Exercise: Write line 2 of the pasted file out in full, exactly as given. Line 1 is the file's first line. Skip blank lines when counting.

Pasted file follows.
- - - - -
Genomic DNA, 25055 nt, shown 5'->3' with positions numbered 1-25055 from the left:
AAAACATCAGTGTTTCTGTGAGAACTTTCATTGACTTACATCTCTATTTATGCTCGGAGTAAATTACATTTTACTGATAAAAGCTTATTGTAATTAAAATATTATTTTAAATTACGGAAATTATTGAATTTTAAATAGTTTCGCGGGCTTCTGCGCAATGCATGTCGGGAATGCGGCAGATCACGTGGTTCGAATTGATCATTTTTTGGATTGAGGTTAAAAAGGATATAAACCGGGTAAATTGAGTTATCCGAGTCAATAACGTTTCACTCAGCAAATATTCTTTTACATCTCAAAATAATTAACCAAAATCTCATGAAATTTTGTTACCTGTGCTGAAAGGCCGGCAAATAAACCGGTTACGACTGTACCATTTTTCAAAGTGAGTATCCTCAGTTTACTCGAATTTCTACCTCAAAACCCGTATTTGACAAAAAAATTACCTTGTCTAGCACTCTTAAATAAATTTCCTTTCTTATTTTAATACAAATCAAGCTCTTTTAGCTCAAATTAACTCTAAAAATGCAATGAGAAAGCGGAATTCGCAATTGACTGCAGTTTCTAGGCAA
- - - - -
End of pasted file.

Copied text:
AAAACATCAGTGTTTCTGTGAGAACTTTCATTGACTTACATCTCTATTTATGCTCGGAGTAAATTACATTTTACTGATAAAAGCTTATTGTAATTAAAATATTATTTTAAATTACGGAAATTATTGAATTTTAAATAGTTTCGCGGGCTTCTGCGCAATGCATGTCGGGAATGCGGCAGATCACGTGGTTCGAATTGATCATTTTTTGGATTGAGGTTAAAAAGGATATAAACCGGGTAAATTGAGTTATCCGAGTCAATAACGTTTCACTCAGCAAATATTCTTTTACATCTCAAAATAATTAACCAAAATCTCATGAAATTTTGTTACCTGTGCTGAAAGGCCGGCAAATAAACCGGTTACGACTGTACCATTTTTCAAAGTGAGTATCCTCAGTTTACTCGAATTTCTACCTCAAAACCCGTATTTGACAAAAAAATTACCTTGTCTAGCACTCTTAAATAAATTTCCTTTCTTATTTTAATACAAATCAAGCTCTTTTAGCTCAAATTAACTCTAAAAATGCAATGAGAAAGCGGAATTCGCAATTGACTGCAGTTTCTAGGCAA